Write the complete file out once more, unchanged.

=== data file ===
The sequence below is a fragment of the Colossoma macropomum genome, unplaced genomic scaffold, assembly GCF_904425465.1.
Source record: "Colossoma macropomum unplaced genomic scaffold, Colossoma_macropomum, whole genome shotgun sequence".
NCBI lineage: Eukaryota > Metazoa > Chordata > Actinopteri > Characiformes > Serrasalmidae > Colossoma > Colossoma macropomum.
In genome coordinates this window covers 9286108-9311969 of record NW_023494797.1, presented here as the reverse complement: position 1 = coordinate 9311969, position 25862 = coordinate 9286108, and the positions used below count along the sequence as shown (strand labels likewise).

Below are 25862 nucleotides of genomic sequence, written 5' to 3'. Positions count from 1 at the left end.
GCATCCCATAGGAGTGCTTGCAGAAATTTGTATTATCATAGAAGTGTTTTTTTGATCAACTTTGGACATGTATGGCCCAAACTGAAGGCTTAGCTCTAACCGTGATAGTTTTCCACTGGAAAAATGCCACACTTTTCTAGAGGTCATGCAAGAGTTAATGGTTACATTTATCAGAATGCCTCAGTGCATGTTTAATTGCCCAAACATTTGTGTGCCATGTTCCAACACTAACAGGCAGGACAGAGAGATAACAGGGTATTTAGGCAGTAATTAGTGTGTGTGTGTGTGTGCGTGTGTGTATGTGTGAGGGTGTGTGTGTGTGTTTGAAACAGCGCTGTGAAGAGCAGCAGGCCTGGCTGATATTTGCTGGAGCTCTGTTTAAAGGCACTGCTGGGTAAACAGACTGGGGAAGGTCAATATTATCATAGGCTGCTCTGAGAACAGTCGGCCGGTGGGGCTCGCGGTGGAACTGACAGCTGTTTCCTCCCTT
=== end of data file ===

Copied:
The sequence below is a fragment of the Colossoma macropomum genome, unplaced genomic scaffold, assembly GCF_904425465.1.
Source record: "Colossoma macropomum unplaced genomic scaffold, Colossoma_macropomum, whole genome shotgun sequence".
NCBI lineage: Eukaryota > Metazoa > Chordata > Actinopteri > Characiformes > Serrasalmidae > Colossoma > Colossoma macropomum.
In genome coordinates this window covers 9286108-9311969 of record NW_023494797.1, presented here as the reverse complement: position 1 = coordinate 9311969, position 25862 = coordinate 9286108, and the positions used below count along the sequence as shown (strand labels likewise).

Below are 25862 nucleotides of genomic sequence, written 5' to 3'. Positions count from 1 at the left end.
GCATCCCATAGGAGTGCTTGCAGAAATTTGTATTATCATAGAAGTGTTTTTTTGATCAACTTTGGACATGTATGGCCCAAACTGAAGGCTTAGCTCTAACCGTGATAGTTTTCCACTGGAAAAATGCCACACTTTTCTAGAGGTCATGCAAGAGTTAATGGTTACATTTATCAGAATGCCTCAGTGCATGTTTAATTGCCCAAACATTTGTGTGCCATGTTCCAACACTAACAGGCAGGACAGAGAGATAACAGGGTATTTAGGCAGTAATTAGTGTGTGTGTGTGTGTGCGTGTGTGTATGTGTGAGGGTGTGTGTGTGTGTTTGAAACAGCGCTGTGAAGAGCAGCAGGCCTGGCTGATATTTGCTGGAGCTCTGTTTAAAGGCACTGCTGGGTAAACAGACTGGGGAAGGTCAATATTATCATAGGCTGCTCTGAGAACAGTCGGCCGGTGGGGCTCGCGGTGGAACTGACAGCTGTTTCCTCCCTT